2020: Another close friend of mine told me a story that went something like this- “Tourists are defrauded so much in India, Indians don’t know how to behave. Government is lousy. Mathura, because of the international popularity of lord Krishna is such an important tourist spot. A female tourist was taken to a bad hotel by an autowala where all of her belongings were stolen. That’s why India is becoming unpopular for tourists. Just imagine coming from America and 10-15 ‘kala-kala’ auto-walas surrounding you… who wouldn’t be scared!!”
This friend was a metro-dweller, well-traveled, intellectual, arty person. And I did not say a thing to her, because I tuned out and went into a stupor. The woman was speaking for Krishna and his international devotees and calling the dark-skinned native Indians scary for being dark, completely oblivious of the fact that the Sanskrit word Krishna translates to dark in English and Kala in Hindi.
I turned pages after pages and could not find one native Indian reference (Pre middle-east, Pre colonialism) that associated dark skin with anything inferior or unattractive. On the contrary, most popular figures of native Indian culture and mythology who were popular for their beauty were dark. Indians for reasons unknown have been made to believe otherwise.
We see depictions of Krishna, who was known for his hypnotizing beauty as blue or fair in popular cinema, when in fact he was midnight dark, with a bluish hue. We see Ram also known for his hypnotic beauty as blue or fair, while he was also pitch dark, with a blue hue.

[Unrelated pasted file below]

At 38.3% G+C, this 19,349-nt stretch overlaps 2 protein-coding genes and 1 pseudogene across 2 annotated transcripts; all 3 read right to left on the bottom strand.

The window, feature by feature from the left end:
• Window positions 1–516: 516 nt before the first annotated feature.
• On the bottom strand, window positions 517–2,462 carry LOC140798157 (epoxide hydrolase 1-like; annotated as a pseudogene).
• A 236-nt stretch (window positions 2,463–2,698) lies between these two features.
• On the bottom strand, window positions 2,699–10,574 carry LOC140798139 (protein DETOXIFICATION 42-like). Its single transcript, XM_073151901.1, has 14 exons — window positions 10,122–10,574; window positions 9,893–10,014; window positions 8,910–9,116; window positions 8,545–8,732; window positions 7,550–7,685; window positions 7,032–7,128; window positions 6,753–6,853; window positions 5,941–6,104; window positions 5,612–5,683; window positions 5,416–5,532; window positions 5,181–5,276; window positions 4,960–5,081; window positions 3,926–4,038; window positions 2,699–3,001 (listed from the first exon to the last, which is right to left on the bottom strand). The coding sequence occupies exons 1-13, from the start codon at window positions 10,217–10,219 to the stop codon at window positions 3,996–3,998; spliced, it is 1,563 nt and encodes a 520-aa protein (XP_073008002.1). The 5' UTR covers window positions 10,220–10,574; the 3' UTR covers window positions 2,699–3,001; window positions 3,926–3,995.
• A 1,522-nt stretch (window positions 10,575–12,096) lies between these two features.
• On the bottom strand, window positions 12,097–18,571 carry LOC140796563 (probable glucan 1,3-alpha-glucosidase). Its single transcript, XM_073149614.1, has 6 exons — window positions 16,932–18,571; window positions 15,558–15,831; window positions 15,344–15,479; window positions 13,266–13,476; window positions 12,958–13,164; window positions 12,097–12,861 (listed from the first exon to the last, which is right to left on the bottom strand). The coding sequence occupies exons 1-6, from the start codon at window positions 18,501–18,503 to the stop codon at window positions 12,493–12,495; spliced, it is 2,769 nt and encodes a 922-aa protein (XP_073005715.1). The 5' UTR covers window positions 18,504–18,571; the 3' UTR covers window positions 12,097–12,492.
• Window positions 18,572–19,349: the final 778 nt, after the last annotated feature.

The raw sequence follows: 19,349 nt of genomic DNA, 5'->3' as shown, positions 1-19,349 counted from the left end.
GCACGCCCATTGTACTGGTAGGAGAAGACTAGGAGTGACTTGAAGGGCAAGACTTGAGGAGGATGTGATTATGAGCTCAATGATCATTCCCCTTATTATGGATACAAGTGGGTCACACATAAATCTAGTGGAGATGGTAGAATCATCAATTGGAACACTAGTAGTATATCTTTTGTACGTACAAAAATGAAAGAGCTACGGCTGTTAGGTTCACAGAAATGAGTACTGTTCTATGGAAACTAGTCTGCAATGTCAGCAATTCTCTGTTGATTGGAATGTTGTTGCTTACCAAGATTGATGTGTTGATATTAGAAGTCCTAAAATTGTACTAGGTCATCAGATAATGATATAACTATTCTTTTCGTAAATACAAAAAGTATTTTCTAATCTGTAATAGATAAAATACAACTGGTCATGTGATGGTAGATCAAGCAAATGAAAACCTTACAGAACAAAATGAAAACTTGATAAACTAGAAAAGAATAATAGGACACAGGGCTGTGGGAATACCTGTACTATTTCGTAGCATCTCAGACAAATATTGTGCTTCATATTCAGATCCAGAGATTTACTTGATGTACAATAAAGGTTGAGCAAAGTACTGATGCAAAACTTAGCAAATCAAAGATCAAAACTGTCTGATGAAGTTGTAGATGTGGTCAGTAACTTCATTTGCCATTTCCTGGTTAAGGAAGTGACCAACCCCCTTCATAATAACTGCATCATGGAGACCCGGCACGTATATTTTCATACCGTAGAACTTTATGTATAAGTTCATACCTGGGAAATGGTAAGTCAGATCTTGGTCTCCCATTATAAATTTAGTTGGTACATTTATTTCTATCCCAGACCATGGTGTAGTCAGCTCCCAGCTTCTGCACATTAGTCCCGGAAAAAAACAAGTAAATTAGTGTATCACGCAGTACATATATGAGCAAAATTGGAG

We even know that Draupadi’s birth name was Krishnā, because she was dark-skinned and so beautiful that all the princes of an entire continent were fighting over her, yet Mahabharata on television decided to show her as a fair maiden and never mentions her real name for reasons unknown.
How many of us know that the name that goddess Pārvati was given on her birth by her father was Kāli, because she was also dark-skinned. And she was dark-skinned when she did the tapas. And she was dark-skinned when she married Shiva. And the only thing the entire section of that scripture focuses on is her beauty and how it will be a waste if she chose the wrong life partner. But did we ever see a Dark-skinned Pārvati on screens? No. Because for some people who want to be in charge of the color narrative, and the power, and the privilege it holds, came up with the story that she assumes Dark skin only as a terrible form to kill demons.